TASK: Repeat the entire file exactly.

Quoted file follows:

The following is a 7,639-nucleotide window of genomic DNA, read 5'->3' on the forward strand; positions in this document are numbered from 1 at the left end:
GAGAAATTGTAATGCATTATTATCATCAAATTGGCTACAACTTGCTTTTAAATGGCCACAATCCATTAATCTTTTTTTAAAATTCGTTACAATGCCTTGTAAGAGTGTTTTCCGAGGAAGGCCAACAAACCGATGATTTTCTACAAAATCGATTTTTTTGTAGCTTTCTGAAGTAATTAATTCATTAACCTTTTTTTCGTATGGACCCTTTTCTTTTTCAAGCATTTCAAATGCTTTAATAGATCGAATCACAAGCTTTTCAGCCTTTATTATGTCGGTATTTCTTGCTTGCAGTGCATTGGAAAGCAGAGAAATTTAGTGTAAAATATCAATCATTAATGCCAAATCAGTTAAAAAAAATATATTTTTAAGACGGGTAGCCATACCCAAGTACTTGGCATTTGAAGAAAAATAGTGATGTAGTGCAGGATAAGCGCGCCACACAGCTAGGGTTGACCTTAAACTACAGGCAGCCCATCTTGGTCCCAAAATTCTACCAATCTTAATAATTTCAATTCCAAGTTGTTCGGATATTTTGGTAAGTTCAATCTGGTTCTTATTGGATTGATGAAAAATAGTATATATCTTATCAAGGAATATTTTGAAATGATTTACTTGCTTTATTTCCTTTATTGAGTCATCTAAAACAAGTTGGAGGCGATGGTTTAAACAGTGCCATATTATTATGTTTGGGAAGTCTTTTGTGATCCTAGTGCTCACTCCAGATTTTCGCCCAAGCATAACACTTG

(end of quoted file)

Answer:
The following is a 7,639-nucleotide window of genomic DNA, read 5'->3' on the forward strand; positions in this document are numbered from 1 at the left end:
GAGAAATTGTAATGCATTATTATCATCAAATTGGCTACAACTTGCTTTTAAATGGCCACAATCCATTAATCTTTTTTTAAAATTCGTTACAATGCCTTGTAAGAGTGTTTTCCGAGGAAGGCCAACAAACCGATGATTTTCTACAAAATCGATTTTTTTGTAGCTTTCTGAAGTAATTAATTCATTAACCTTTTTTTCGTATGGACCCTTTTCTTTTTCAAGCATTTCAAATGCTTTAATAGATCGAATCACAAGCTTTTCAGCCTTTATTATGTCGGTATTTCTTGCTTGCAGTGCATTGGAAAGCAGAGAAATTTAGTGTAAAATATCAATCATTAATGCCAAATCAGTTAAAAAAAATATATTTTTAAGACGGGTAGCCATACCCAAGTACTTGGCATTTGAAGAAAAATAGTGATGTAGTGCAGGATAAGCGCGCCACACAGCTAGGGTTGACCTTAAACTACAGGCAGCCCATCTTGGTCCCAAAATTCTACCAATCTTAATAATTTCAATTCCAAGTTGTTCGGATATTTTGGTAAGTTCAATCTGGTTCTTATTGGATTGATGAAAAATAGTATATATCTTATCAAGGAATATTTTGAAATGATTTACTTGCTTTATTTCCTTTATTGAGTCATCTAAAACAAGTTGGAGGCGATGGTTTAAACAGTGCCATATTATTATGTTTGGGAAGTCTTTTGTGATCCTAGTGCTCACTCCAGATTTTCGCCCAAGCATAACACTTG